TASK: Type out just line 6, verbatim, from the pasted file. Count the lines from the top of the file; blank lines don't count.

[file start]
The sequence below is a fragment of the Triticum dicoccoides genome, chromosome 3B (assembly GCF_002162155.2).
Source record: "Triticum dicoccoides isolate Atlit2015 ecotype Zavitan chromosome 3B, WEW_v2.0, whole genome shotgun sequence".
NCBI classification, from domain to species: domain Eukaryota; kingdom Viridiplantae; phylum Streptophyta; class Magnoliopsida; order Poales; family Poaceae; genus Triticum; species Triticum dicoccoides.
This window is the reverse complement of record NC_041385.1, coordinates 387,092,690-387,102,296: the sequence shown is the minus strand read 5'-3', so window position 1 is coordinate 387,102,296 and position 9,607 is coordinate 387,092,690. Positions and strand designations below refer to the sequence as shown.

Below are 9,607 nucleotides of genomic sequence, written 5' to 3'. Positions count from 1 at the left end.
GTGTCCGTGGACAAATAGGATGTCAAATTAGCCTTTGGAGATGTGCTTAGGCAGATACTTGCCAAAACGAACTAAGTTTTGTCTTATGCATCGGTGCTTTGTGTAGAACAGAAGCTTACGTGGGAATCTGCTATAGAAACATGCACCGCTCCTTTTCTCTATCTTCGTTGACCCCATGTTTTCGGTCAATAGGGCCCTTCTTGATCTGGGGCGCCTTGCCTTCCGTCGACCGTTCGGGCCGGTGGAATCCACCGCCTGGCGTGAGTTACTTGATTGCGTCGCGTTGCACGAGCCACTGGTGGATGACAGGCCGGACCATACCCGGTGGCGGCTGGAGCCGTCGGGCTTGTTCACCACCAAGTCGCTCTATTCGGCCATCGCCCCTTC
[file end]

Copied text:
GTGTCCGTGGACAAATAGGATGTCAAATTAGCCTTTGGAGATGTGCTTAGGCAGATACTTGCCAAAACGAACTAAGTTTTGTCTTATGCATCGGTGCTTTGTGTAGAACAGAAGCTTACGTGGGAATCTGCTATAGAAACATGCACCGCTCCTTTTCTCTATCTTCGTTGACCCCATGTTTTCGGTCAATAGGGCCCTTCTTGATCTGGGGCGCCTTGCCTTCCGTCGACCGTTCGGGCCGGTGGAATCCACCGCCTGGCGTGAGTTACTTGATTGCGTCGCGTTGCACGAGCCACTGGTGGATGACAGGCCGGACCATACCCGGTGGCGGCTGGAGCCGTCGGGCTTGTTCACCACCAAGTCGCTCTATTCGGCCATCGCCCCTTC